Bengt Lidner (March 16, 1757-January 4, 1793), was a Swedish poet, born in Gothenburg. Apparently very talented, he lived his life in the fast lane and died in poverty. His opera Medea was translated to English and played in England during his lifetime, but wasn't played in Sweden until 2004.
His father died when he was 3, his mother when he was 14. In 1774, at age 17, he started studies at Lund University and produced two dissertations within two years, but was expelled just before presenting the second one. In 1776 he joined a ship of the Swedish East India Company from Gothenburg to China, but fled in Cape Town in April and in September he enlisted as a student of the University of Greifswald, which then was situated in Swedish Pomerania. There he wrote a dissertation on the justification of the American declaration of independence, but was told this subject was too sensitive, because of Sweden's diplomatic relation with Great Britain. In 1779 he moved to Stockholm, where he started a career in literature. Despite a doubtful reputation, he received a royal scholarship in 1780 and went to Göttingen in Germany, where he studied and lived beyond his means. From Göttingen he went to Paris, and returned to Stockholm in 1782. In 1787 he went to Finland and in 1788 married Eva Jacquette Hastfer, with whom he moved back to Stockholm the next year. In 1793 he died in utter poverty. The Swedish Academy in 1860 put a stone on his grave on the cemetery of Church of Adolf Fredrik in Stockholm.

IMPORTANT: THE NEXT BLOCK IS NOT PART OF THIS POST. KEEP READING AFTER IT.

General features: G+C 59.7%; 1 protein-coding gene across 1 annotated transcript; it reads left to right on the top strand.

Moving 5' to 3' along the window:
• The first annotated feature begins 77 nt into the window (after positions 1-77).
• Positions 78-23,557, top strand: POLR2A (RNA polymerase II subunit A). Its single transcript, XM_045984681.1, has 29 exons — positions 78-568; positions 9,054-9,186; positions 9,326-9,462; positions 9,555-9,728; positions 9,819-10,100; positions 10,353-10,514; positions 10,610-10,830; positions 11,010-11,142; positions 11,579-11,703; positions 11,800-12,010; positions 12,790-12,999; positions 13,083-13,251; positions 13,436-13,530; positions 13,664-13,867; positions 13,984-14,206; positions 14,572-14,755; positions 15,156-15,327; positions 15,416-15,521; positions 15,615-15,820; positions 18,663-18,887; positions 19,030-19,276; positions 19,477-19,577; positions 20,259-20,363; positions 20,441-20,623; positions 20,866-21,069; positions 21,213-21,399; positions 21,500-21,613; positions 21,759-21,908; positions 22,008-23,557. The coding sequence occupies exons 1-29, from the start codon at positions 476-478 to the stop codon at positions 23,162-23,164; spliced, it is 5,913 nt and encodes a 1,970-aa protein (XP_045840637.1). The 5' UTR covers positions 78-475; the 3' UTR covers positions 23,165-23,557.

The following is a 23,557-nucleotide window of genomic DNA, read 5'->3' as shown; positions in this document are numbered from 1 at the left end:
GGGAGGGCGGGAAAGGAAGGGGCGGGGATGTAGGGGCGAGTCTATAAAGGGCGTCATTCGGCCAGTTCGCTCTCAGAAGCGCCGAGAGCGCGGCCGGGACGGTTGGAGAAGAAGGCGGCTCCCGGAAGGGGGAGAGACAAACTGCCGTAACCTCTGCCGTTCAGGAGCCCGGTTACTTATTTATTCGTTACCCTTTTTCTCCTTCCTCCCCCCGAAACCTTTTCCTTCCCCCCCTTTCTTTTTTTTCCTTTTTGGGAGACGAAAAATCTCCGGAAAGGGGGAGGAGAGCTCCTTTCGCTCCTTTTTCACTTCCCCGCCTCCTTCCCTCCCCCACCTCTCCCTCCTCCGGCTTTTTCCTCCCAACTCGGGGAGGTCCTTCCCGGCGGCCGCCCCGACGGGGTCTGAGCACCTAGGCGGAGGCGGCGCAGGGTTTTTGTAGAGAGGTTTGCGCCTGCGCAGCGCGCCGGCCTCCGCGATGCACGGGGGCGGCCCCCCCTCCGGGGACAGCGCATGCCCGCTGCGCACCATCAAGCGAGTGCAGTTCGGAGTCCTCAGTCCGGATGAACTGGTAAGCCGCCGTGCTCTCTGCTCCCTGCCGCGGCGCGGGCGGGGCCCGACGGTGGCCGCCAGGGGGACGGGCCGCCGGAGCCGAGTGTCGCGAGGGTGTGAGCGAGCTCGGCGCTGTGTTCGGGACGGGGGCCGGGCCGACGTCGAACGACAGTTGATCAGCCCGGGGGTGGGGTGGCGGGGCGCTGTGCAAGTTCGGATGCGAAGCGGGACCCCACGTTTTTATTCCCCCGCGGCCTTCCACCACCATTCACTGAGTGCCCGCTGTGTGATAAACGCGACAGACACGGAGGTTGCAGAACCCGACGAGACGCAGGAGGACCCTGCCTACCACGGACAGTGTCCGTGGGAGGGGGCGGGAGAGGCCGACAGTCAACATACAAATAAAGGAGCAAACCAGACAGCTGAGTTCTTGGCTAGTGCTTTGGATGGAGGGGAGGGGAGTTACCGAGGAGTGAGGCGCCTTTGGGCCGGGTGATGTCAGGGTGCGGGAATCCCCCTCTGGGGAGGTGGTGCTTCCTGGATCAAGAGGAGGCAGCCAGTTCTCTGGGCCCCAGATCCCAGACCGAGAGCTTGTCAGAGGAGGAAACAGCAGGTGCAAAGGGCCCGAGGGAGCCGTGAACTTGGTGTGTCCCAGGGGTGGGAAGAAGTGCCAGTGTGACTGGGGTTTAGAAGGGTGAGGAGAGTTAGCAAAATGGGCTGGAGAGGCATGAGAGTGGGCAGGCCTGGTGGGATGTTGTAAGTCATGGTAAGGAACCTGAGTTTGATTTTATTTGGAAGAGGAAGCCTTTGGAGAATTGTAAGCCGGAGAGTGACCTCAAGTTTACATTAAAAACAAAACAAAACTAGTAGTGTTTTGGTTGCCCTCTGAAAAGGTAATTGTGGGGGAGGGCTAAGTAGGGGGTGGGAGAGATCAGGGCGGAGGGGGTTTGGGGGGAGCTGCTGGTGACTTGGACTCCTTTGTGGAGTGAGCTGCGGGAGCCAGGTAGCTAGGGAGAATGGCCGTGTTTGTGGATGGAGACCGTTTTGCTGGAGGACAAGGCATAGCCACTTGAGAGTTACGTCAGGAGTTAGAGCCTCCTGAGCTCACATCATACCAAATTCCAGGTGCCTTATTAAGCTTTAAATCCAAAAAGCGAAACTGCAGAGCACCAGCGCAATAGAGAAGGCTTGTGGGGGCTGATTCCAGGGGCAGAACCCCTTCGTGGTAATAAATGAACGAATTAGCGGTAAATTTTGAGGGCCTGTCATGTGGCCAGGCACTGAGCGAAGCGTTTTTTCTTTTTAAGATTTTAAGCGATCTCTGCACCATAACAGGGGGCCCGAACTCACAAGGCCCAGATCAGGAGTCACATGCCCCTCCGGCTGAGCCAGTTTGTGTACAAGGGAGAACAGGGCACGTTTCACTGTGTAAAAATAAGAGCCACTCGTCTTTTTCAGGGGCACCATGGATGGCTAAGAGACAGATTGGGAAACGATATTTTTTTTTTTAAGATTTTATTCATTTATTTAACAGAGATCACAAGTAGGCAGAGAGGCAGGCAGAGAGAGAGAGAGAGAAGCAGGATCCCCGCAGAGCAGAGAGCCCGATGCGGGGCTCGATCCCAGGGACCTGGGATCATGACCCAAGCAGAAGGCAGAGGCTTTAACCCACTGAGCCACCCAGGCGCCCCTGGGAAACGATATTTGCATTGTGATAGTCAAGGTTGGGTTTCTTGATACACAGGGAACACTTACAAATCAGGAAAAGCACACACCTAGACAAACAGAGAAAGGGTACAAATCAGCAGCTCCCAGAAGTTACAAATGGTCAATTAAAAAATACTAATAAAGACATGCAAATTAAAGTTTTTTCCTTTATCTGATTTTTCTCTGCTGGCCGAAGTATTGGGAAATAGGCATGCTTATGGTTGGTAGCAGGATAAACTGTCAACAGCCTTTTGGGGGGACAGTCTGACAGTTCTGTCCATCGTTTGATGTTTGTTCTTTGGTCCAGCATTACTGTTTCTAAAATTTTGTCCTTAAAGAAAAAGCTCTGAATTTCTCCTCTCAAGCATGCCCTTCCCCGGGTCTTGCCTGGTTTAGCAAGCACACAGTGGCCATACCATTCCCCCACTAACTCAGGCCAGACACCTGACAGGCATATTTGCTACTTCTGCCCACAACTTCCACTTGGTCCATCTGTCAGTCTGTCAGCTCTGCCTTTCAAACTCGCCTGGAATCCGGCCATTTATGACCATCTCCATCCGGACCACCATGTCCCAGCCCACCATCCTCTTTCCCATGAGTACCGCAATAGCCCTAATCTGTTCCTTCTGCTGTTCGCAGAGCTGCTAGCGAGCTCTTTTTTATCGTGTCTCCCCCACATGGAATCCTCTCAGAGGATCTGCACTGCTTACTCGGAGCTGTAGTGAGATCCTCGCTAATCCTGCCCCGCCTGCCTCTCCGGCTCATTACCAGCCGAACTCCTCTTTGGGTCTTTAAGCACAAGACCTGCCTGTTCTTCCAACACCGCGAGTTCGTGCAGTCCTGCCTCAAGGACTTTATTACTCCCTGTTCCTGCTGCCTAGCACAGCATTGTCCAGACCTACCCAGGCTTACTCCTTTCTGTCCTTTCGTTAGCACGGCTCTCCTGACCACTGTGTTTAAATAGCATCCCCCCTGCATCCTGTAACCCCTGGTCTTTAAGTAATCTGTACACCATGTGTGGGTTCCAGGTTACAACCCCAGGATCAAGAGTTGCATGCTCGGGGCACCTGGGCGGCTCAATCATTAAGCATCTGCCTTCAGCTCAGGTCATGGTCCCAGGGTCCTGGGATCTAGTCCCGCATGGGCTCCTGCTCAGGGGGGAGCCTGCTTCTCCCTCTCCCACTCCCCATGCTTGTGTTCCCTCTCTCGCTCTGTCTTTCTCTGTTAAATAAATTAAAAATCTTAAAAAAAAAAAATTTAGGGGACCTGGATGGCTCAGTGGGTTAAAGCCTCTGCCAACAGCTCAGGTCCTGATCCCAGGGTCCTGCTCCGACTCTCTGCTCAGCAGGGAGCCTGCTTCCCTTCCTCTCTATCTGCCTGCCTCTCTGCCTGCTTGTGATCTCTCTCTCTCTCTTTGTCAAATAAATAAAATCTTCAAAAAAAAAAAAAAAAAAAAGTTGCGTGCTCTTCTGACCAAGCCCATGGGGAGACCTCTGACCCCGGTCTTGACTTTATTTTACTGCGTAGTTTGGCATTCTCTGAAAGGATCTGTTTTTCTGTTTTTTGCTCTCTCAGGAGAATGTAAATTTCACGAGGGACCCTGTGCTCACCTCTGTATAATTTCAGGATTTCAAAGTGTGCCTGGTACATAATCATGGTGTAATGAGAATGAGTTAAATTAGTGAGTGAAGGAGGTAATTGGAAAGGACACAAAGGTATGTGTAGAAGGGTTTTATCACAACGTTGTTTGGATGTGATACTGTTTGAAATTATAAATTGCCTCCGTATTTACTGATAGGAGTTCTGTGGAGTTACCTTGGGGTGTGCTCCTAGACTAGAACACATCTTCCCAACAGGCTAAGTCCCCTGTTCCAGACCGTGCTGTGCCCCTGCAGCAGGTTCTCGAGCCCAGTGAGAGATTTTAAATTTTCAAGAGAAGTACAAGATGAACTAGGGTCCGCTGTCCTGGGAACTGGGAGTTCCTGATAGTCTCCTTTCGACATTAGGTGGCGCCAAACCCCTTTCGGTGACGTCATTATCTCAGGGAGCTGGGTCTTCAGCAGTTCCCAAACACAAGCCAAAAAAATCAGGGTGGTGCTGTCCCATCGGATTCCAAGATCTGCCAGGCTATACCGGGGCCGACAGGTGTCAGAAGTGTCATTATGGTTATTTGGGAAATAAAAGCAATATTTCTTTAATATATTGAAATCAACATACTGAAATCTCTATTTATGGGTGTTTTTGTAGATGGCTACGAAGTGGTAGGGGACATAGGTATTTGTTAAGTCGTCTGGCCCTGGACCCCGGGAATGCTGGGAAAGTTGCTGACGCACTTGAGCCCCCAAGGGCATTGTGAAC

Lidner's collected works have appeared (in Swedish) in many editions, most recently in the text critical edition of Svenska Vitterhetssamfundet in four volumes, 1930-1992.
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